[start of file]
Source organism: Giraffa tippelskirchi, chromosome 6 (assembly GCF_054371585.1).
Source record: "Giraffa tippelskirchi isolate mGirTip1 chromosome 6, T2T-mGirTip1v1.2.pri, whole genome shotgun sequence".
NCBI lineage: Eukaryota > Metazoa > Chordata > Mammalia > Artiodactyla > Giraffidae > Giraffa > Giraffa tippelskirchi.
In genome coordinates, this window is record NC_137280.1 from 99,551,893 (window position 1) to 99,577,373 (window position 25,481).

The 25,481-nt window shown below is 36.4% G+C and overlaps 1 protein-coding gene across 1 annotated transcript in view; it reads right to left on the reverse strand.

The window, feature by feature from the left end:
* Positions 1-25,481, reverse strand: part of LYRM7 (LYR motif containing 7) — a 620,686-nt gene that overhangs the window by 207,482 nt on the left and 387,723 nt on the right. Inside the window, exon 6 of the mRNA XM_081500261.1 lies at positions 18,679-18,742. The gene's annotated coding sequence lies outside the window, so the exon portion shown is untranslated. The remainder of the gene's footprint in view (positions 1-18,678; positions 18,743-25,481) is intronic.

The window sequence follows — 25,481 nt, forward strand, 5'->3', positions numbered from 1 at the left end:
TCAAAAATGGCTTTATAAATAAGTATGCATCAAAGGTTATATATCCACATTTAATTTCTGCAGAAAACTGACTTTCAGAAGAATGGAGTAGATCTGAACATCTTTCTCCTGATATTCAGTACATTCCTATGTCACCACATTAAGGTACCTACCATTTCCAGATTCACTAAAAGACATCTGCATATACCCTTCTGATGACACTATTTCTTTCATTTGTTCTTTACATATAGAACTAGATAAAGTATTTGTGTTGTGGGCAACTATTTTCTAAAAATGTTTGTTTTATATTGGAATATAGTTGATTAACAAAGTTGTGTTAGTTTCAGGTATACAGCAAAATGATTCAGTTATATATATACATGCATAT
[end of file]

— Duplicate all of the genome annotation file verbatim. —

Source organism: Giraffa tippelskirchi, chromosome 6 (assembly GCF_054371585.1).
Source record: "Giraffa tippelskirchi isolate mGirTip1 chromosome 6, T2T-mGirTip1v1.2.pri, whole genome shotgun sequence".
NCBI lineage: Eukaryota > Metazoa > Chordata > Mammalia > Artiodactyla > Giraffidae > Giraffa > Giraffa tippelskirchi.
In genome coordinates, this window is record NC_137280.1 from 99,551,893 (window position 1) to 99,577,373 (window position 25,481).

The 25,481-nt window shown below is 36.4% G+C and overlaps 1 protein-coding gene across 1 annotated transcript in view; it reads right to left on the reverse strand.

The window, feature by feature from the left end:
* Positions 1-25,481, reverse strand: part of LYRM7 (LYR motif containing 7) — a 620,686-nt gene that overhangs the window by 207,482 nt on the left and 387,723 nt on the right. Inside the window, exon 6 of the mRNA XM_081500261.1 lies at positions 18,679-18,742. The gene's annotated coding sequence lies outside the window, so the exon portion shown is untranslated. The remainder of the gene's footprint in view (positions 1-18,678; positions 18,743-25,481) is intronic.

The window sequence follows — 25,481 nt, forward strand, 5'->3', positions numbered from 1 at the left end:
TCAAAAATGGCTTTATAAATAAGTATGCATCAAAGGTTATATATCCACATTTAATTTCTGCAGAAAACTGACTTTCAGAAGAATGGAGTAGATCTGAACATCTTTCTCCTGATATTCAGTACATTCCTATGTCACCACATTAAGGTACCTACCATTTCCAGATTCACTAAAAGACATCTGCATATACCCTTCTGATGACACTATTTCTTTCATTTGTTCTTTACATATAGAACTAGATAAAGTATTTGTGTTGTGGGCAACTATTTTCTAAAAATGTTTGTTTTATATTGGAATATAGTTGATTAACAAAGTTGTGTTAGTTTCAGGTATACAGCAAAATGATTCAGTTATATATATACATGCATAT